"We’re either going to believe the word is God-breathed or it’s not," Game said. "That’s where the church is divided."

God would not create someone to live in a way that’s contrary to His word, Holloman said.

Science has not proven genetics program people to be homosexual, even though "openly gay men" conducted the studies, he said.

Soulforce quotes the American Psychiatric Association that reparative therapy like Exodus recommends to change a person’s sexual orientation can lead to depression, anxiety, self-hate and self-destructive behavior.

Such ministries only obscure the true message of the gospel and drive homosexuals "away from Christ rather than to him," the guide for young Christians says.

"Their claim is they don’t have peace and joy because we don’t let them have it," Game said.

If a person is in a right relationship with God, though, "You should be able to have peace and joy, regardless."

"We believe the (homosexual) behavior is contrary to God’s plan," Holloman said. "At the same time, Jesus died for all people. We want to share the love of God without compromising the word of God."

"Exodus is not about seeking out people who do not want to change," Game said. "We spend all our time helping people that want out."

Karen Owen, 691-7304,

kowen@messenger-inquirer.com

www.messenger-inquirer.com/columnists/owen/8584534.htm

 

Nashville Photo Album: June 22, 2005


Jamie McDaniel, Soulforce Southern Baptist Team Co-chair

Gene Hannold talks with the Faith Riders

Blair and Adam

Adam and Laura hand out pro-gay Bible studies

The 2005 annual meeting of the SBC

The 2005 annual meeting of the SBC

Laura Rottman and Gene Hannold hand out Soulforce booklets

Blair and Adam talk with Southern Baptists

Cris Elkins talks with a Southern Baptist messenger

We talk with Southern Baptist young people

We talk with Southern Baptist young people

Laura Rottman and Gene Hannold

Adam and Blair talking with Southern Baptists

Adam and Blair sharing their stories with the next generation of Southern Baptists

Gays who Grew up Southern Baptist to Distribute Pro-Gay Bible Studies at 2005 Southern Baptist Convention

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SOULFORCE MEDIA ALERT: June 17, 2005
For Immediate Release
Contact: Jamie McDaniel
Soulforce Southern Baptist Team Co-chair
Cell: 859-230-5625 jamie@soulforce.org
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(Nashville) – The 2005 annual meeting of the Southern Baptist Convention (SBC) will take place in Nashville, TN and a select group of gays and lesbians from Soulforce, Inc. who grew up Southern Baptist will be on hand June 21 distributing pro-gay Bible studies and attempting to dialogue with Southern Baptists.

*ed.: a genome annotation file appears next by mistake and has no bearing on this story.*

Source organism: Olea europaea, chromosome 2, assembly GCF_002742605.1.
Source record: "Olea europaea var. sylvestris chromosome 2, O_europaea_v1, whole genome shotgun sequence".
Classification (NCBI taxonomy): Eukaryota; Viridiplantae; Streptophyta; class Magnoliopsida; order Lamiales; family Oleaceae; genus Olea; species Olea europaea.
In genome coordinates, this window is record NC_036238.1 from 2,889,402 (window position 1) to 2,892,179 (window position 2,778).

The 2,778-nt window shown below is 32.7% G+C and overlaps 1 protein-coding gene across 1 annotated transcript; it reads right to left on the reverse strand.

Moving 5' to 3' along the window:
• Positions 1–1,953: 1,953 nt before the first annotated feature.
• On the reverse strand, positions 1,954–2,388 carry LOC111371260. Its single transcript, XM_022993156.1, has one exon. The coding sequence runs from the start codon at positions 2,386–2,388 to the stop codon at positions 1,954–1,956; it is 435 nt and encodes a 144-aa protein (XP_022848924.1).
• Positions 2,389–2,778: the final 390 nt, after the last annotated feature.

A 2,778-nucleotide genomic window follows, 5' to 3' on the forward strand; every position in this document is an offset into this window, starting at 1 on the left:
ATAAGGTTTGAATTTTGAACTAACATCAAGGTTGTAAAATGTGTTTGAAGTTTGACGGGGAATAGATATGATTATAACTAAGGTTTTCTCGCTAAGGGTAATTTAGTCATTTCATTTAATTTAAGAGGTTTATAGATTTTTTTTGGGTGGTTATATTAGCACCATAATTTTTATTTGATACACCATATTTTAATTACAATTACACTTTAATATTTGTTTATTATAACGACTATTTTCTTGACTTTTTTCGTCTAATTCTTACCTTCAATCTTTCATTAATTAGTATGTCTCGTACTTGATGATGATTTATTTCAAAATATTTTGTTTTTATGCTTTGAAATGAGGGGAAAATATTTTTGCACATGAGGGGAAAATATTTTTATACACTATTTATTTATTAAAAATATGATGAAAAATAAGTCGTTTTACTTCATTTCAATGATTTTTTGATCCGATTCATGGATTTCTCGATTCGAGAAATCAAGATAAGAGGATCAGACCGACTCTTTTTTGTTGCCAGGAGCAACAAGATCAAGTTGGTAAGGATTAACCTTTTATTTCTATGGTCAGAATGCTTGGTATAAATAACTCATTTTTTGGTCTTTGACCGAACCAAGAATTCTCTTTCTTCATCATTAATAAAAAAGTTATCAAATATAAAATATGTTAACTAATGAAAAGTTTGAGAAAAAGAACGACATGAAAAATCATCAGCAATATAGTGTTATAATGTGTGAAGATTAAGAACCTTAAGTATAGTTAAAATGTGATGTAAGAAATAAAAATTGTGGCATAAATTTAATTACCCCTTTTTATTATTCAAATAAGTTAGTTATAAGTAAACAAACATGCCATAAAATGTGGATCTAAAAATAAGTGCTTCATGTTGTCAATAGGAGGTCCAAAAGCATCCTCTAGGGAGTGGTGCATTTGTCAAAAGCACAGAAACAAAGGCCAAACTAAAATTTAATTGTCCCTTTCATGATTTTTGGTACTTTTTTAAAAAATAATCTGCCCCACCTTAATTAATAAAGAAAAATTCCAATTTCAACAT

"A lot of gays and lesbians who grew up in Southern Baptist fundamentalism leave the denomination and never look back," said Jamie McDaniel, a gay Baptist who serves as co-chair of the Soulforce Southern Baptist Denominational Team. "But on Tuesday, June 21, we will be present at the annual meeting because we want the next generation of gays growing up Southern Baptist to know that they are ok and that God loves them exactly as they are – despite what their leaders might tell them."

"Southern Baptists leaders fervently promote the belief that homosexuals can and should change into heterosexuals, while gay people of faith testify that we became healthy and whole once we accepted our sexual orientation,” said Adam Riley, a 24-year-old gay male who grew up Baptist, attended ex-gay ministries while in college, and now lives in Nashville. "Southern Baptist leaders also attempt to rally their congregations to defeat nearly every piece of legislation that would help gay and lesbian Americans gain equality," added Riley.

In an attempt to reach the next generation of Southern Baptists, Soulforce volunteers will work to distribute the 48 page study guide geared towards youth and youth ministers entitled Christian Youth: An Important Voice in the Present Struggle for Gay Rights in America. The study is available for download at www.soulforce.org/youthstudy

The other booklet to be handed out is Rev. Dr. Mel White’s What The Bible Says – And Doesn’t Say – About Homosexuality. Mel White is a co-founder of Soulforce who, prior to accepting himself as a gay man, underwent decades of reparative therapy. In 1994 he authored the book Stranger at the Gate: To Be Gay and Christian in America. The booklet What The Bible Says – And Doesn’t Say – About Homosexuality is available for download at www.soulforce.org/biblesays

Soulforce volunteers will be distributing the materials outside the Gaylord Entertainment Center on June 21 from 8:00am – 5:00pm and will be available for media interviews.